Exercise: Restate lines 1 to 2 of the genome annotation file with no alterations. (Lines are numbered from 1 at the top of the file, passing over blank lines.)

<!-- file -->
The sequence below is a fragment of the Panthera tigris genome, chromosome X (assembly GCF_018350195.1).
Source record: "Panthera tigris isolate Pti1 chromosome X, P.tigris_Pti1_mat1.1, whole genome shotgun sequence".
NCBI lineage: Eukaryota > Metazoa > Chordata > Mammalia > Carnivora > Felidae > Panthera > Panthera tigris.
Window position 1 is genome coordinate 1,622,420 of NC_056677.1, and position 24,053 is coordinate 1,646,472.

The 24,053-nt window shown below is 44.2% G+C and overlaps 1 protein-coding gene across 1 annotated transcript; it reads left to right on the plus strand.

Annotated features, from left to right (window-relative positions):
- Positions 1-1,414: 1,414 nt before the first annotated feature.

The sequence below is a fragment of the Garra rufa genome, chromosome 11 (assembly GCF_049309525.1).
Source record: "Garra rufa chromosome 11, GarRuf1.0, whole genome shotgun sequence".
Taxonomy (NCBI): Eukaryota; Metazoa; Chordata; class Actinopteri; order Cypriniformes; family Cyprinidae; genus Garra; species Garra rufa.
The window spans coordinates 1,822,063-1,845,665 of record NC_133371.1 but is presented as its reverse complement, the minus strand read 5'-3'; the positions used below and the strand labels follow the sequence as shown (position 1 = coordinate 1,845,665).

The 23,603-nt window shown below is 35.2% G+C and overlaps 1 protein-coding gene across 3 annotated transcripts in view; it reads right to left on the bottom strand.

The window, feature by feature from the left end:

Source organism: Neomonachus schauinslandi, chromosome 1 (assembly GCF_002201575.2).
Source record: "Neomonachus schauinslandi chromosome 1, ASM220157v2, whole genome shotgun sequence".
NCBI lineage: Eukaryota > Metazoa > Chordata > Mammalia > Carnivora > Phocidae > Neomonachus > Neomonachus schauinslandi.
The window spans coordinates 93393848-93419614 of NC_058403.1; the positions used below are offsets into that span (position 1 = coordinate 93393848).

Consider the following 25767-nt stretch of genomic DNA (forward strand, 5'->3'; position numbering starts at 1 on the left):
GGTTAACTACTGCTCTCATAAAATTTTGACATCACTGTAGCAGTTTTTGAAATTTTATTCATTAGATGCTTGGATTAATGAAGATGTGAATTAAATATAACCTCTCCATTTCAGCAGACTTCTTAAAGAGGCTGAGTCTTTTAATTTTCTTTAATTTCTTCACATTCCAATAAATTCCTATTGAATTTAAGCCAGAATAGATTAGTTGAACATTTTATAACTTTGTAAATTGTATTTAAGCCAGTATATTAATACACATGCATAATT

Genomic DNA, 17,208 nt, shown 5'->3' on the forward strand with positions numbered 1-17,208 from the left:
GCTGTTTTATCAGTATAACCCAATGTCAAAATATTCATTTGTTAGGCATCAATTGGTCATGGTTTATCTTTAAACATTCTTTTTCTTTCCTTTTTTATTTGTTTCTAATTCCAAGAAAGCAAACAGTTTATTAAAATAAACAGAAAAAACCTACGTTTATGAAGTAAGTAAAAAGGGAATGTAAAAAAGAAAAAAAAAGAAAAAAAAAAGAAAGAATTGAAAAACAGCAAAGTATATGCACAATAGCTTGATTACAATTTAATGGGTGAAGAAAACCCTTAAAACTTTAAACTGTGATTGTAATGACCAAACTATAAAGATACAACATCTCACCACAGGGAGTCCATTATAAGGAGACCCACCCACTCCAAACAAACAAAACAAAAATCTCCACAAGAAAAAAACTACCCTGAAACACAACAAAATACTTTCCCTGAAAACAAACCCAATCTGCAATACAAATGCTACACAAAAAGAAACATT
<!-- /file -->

The sequence below is a fragment of the Panthera tigris genome, chromosome X (assembly GCF_018350195.1).
Source record: "Panthera tigris isolate Pti1 chromosome X, P.tigris_Pti1_mat1.1, whole genome shotgun sequence".